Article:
The Best And Worst Of NXT TakeOver: Respect

Pro Wrestling Editor
10.08.15 115 Comments
Bayley Sasha Banks NXT TakeOver Respect

WWE Network

Pre-show notes:

– If you missed it, you can watch NXT TakeOver: Respect here. We do a weekly Best and Worst of NXT column as well, so you should go here and check that out, along with all of our other NXT coverage.

With Spandex is on Twitter, so follow it, and like us on Facebook. You can also follow me on Twitter.

Shares, likes, comments and other social-media things are appreciated.

And now, the Best and Worst of NXT TakeOver: Respect for October 7, 2015.

Best: The Dusty Rhodes Tag Team Classic Trophy

NXT’s understanding of what makes wrestling important to people (and what makes it work) doesn’t stop in the ring. When it was time to unveil the Dusty Rhodes Tag Team Classic trophy, they did it the right way, by having Dusty’s family — his entire immediate family, including Eden Stiles — do the honors. Seeing Dustin as Dustin and Cody as Cody again put things into perspective, and let us know that the evening wasn’t a tribute with ulterior motives to set up some bullsh*t wrestling program, it was a sincere, actual tribute.

That’s part of what I liked about how the tournament itself went down. In our TakeOver: Respect predictions post, nearly everyone on staff predicted a turn, or a swerve. Joe’s gonna turn on Finn! Finn’s gonna get possessed by The Demon and it’s gonna compel him to attack Joe! Rhyno and Corbin are gonna attack each other! Cody and Dustin are going to challenge the winners!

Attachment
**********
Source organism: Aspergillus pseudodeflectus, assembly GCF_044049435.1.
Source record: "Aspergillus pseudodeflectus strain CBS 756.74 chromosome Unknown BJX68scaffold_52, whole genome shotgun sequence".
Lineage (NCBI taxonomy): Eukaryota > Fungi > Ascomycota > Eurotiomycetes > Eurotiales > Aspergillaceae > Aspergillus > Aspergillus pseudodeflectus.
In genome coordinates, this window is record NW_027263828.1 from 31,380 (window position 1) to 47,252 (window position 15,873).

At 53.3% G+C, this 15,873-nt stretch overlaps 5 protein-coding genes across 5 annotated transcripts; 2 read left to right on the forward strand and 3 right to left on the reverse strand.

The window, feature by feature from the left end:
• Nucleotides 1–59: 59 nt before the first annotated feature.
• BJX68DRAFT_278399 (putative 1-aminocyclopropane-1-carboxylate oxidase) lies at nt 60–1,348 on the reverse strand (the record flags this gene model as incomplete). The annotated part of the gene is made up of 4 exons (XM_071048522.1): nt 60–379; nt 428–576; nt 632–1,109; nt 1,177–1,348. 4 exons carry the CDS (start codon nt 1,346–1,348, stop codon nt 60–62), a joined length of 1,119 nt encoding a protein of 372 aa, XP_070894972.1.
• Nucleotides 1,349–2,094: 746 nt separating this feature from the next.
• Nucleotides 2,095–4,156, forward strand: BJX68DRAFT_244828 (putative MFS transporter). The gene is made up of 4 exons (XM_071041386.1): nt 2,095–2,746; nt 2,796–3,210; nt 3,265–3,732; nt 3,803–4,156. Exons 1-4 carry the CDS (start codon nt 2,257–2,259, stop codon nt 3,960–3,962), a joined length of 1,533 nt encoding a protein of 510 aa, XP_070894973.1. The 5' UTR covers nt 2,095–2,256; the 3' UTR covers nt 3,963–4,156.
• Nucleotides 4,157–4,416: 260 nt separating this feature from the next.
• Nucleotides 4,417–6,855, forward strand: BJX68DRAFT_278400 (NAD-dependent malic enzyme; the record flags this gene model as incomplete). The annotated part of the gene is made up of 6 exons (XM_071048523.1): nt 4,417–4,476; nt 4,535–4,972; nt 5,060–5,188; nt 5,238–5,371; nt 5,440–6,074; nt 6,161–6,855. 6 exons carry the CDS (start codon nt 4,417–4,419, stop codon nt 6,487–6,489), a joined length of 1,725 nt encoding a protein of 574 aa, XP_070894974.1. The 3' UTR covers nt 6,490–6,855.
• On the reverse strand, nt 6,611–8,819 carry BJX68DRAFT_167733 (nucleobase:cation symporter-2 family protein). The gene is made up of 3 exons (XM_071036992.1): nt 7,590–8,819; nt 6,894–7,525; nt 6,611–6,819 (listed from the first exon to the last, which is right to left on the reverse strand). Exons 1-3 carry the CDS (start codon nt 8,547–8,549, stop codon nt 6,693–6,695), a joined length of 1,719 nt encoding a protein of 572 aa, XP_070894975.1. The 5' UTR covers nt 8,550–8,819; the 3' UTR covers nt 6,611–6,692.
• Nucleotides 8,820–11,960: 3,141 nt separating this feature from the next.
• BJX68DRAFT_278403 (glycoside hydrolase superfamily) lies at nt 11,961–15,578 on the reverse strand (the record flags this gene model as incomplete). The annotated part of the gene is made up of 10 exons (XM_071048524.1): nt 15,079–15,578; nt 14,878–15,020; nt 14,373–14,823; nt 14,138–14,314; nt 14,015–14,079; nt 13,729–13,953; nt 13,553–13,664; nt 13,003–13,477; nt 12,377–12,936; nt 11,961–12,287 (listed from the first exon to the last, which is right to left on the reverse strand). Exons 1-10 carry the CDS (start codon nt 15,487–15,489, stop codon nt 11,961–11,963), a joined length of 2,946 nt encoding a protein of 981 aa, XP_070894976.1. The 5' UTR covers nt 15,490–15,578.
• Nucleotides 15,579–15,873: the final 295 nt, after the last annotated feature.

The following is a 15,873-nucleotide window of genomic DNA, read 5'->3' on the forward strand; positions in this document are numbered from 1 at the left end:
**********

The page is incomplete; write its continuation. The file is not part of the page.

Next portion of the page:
On the show itself, what happened? They had two great, straight-up tag team matches, put in enough psychological teases to make us think our fantasy booking was right, and then closed it out with a third, great, straight-up tag team match.

In the end, that was the tribute of the tournament. Dusty Rhodes’ voice lives on in NXT, and his perspective on how to reach out through a television screen, or over the ropes into an audience of thousands of people and grab them is almost single-handedly what makes NXT different from WWE proper. It doesn’t feel “old school” … it evokes the attention to detail and the reasons why, and filters them through these incredibly hungry, talented people to make the wrestling product some of us have been begging for since we were old enough to beg. Sometimes the expectation of a swerve is enough, you know? This was the Crockett Cup. It was wrestling for the sake of wrestling, for all the right reasons. I’m so happy with how it turned out, and I hope WWE puts out a DVD set with all the matches in full.

And hey, any excuse to see the Rhodes family is a good one. If Stardust has to stay Stardust, can we lean on that concurrent, alternate reality of NXT and let Cody Rhodes exist again somewhere?

Around The Web